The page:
School shopping starts strong, but will it last?
NEW YORK - The back-to-school season got off to a strong start as discounts and high temperatures in July drove shoppers to air-conditioned malls. But merchants worry the momentum won’t continue as the weather gets cold and the deals dry up.
Despite bad economic news that kept consumer confidence shaky, a number of retailers reported July revenue that beat estimates, including discounter Target, department store Macy’s, and luxury chain Saks.
The International Council of Shopping Centers’ preliminary tally of retailers’ revenue at stores open at least a year - a key indicator - was up 4.6 percent, a slower pace than June’s 6.9 percent gain.
While the numbers, reported yesterday, offer encouraging signs for the second-biggest shopping period of the year, there are concerns that shoppers will stick to the habits of the Great Recession by focusing on necessities and waiting for sales. That could be a big problem for retailers, which are raising prices to offset rising fuel, labor, and other production costs.
“Early going, July looks like it’s shaping up to be a solid month despite all the economic headwinds,’’ said Ken Perkins, president of RetailMetrics LLC, a research firm. “But the concern is whether shoppers will buy back-to-school items at full price.’’
The season accounts for 16.1 percent of annual retailers’ revenue, according to the council. It’s also an opportunity for retailers to gain insight into consumers’ shopping habits heading into the biggest shopping season of the year, which starts on the day after Thanksgiving.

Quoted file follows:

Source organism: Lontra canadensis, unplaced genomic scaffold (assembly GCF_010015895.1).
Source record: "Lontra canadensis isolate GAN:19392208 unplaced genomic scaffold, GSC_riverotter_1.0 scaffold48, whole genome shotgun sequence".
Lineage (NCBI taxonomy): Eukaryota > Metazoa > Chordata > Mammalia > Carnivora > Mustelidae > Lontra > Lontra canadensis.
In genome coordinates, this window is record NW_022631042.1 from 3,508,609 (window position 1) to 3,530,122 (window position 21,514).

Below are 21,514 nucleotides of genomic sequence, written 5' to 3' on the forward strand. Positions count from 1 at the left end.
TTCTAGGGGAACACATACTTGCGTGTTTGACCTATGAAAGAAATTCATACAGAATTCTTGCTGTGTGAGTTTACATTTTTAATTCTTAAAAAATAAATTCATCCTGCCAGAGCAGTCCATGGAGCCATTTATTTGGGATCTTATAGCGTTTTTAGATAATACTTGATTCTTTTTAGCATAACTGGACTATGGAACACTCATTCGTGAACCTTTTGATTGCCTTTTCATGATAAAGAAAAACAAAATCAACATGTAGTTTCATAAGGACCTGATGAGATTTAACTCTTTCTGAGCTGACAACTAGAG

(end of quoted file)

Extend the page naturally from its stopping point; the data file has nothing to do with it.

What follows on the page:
Retailers will get a better sense of how consumers are spending in August, when the bulk of the purchases are made. But so far, analysts and retail trade groups are sticking to their forecasts, ranging from unchanged to up 3 percent compared with a year ago. The National Retail Federation expects families to spend $603.63 on back-to-school items, from clothing to supplies, down slightly from last year’s $606.40.
The concern is that while the recession officially ended in June 2009, many shoppers, particularly in the low-to-middle income bracket, feel like it never ended. For many, wage gains have not kept pace with higher costs for food and gas. Home values remain depressed, and companies are not hiring.
Adding to that, this fall shoppers will face higher price tags as retailers try to pass on higher labor costs in China and higher prices for raw materials.
Surveys from the National Retail Federation, Deloitte LLP, and others show that customers plan to buy only what the family needs, focus on fat discounts, and reuse last year’s items.
Retailers that cater to higher-income shoppers have fared the best. Saks Inc. led the luxury pack with a 15.6 percent increase for the month, much higher than the 8.5 percent increase analysts forecast.
Costco Wholesale Corp. also attracted higher-income shoppers and others who like the treasure-hunt experience in its stores. The company said revenue from stores open at least a year climbed 10 percent in July, compared with the 8.6 percent analysts surveyed by Thomson Reuters had predicted.
Stores catering to low- and middle-income shoppers have been hurt the most. Still, many posted sales gains during the month, though analysts say some have benefited from a boost in spending by their wealthier shoppers. Furthermore, the biggest sellers have been basic merchandise.
Target, which has been beefing up its grocery business, said revenue at stores opened at least a year rose 4.1 percent in July. The discounter said shoppers picked up more groceries and health and beauty products and spent more per transaction. Back-to-school revenue is off to “a solid start,’’ the company said.